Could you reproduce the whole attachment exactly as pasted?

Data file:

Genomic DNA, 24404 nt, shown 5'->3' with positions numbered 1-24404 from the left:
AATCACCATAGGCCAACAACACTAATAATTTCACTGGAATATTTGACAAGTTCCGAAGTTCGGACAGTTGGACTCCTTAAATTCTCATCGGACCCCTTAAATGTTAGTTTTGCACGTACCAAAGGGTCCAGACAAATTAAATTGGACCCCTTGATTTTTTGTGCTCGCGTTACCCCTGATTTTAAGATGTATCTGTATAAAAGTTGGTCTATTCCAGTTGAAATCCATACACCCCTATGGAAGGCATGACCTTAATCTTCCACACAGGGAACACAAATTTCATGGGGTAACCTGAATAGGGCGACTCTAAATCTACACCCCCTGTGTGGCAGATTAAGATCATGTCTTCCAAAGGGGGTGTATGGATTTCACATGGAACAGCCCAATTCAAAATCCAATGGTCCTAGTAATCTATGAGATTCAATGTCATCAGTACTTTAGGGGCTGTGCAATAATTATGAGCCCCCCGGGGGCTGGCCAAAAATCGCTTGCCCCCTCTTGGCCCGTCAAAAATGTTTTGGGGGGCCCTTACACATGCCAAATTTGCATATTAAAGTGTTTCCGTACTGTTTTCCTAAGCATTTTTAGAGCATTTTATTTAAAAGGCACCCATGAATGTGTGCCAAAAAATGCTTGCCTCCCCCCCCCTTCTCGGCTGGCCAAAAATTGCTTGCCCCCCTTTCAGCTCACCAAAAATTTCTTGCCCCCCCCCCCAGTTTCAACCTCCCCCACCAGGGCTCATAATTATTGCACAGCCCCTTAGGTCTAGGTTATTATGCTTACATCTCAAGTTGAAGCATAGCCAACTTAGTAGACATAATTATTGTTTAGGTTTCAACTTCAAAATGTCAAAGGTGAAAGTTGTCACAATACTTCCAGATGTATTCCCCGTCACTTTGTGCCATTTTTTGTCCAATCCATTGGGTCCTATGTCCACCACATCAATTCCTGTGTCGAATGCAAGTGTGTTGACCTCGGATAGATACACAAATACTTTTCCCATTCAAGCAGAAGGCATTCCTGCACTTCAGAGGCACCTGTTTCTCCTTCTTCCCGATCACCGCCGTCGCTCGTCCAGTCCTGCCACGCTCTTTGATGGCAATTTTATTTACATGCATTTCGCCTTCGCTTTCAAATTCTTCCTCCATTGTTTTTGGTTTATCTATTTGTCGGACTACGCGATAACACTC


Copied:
Genomic DNA, 24404 nt, shown 5'->3' with positions numbered 1-24404 from the left:
AATCACCATAGGCCAACAACACTAATAATTTCACTGGAATATTTGACAAGTTCCGAAGTTCGGACAGTTGGACTCCTTAAATTCTCATCGGACCCCTTAAATGTTAGTTTTGCACGTACCAAAGGGTCCAGACAAATTAAATTGGACCCCTTGATTTTTTGTGCTCGCGTTACCCCTGATTTTAAGATGTATCTGTATAAAAGTTGGTCTATTCCAGTTGAAATCCATACACCCCTATGGAAGGCATGACCTTAATCTTCCACACAGGGAACACAAATTTCATGGGGTAACCTGAATAGGGCGACTCTAAATCTACACCCCCTGTGTGGCAGATTAAGATCATGTCTTCCAAAGGGGGTGTATGGATTTCACATGGAACAGCCCAATTCAAAATCCAATGGTCCTAGTAATCTATGAGATTCAATGTCATCAGTACTTTAGGGGCTGTGCAATAATTATGAGCCCCCCGGGGGCTGGCCAAAAATCGCTTGCCCCCTCTTGGCCCGTCAAAAATGTTTTGGGGGGCCCTTACACATGCCAAATTTGCATATTAAAGTGTTTCCGTACTGTTTTCCTAAGCATTTTTAGAGCATTTTATTTAAAAGGCACCCATGAATGTGTGCCAAAAAATGCTTGCCTCCCCCCCCCTTCTCGGCTGGCCAAAAATTGCTTGCCCCCCTTTCAGCTCACCAAAAATTTCTTGCCCCCCCCCCCAGTTTCAACCTCCCCCACCAGGGCTCATAATTATTGCACAGCCCCTTAGGTCTAGGTTATTATGCTTACATCTCAAGTTGAAGCATAGCCAACTTAGTAGACATAATTATTGTTTAGGTTTCAACTTCAAAATGTCAAAGGTGAAAGTTGTCACAATACTTCCAGATGTATTCCCCGTCACTTTGTGCCATTTTTTGTCCAATCCATTGGGTCCTATGTCCACCACATCAATTCCTGTGTCGAATGCAAGTGTGTTGACCTCGGATAGATACACAAATACTTTTCCCATTCAAGCAGAAGGCATTCCTGCACTTCAGAGGCACCTGTTTCTCCTTCTTCCCGATCACCGCCGTCGCTCGTCCAGTCCTGCCACGCTCTTTGATGGCAATTTTATTTACATGCATTTCGCCTTCGCTTTCAAATTCTTCCTCCATTGTTTTTGGTTTATCTATTTGTCGGACTACGCGATAACACTC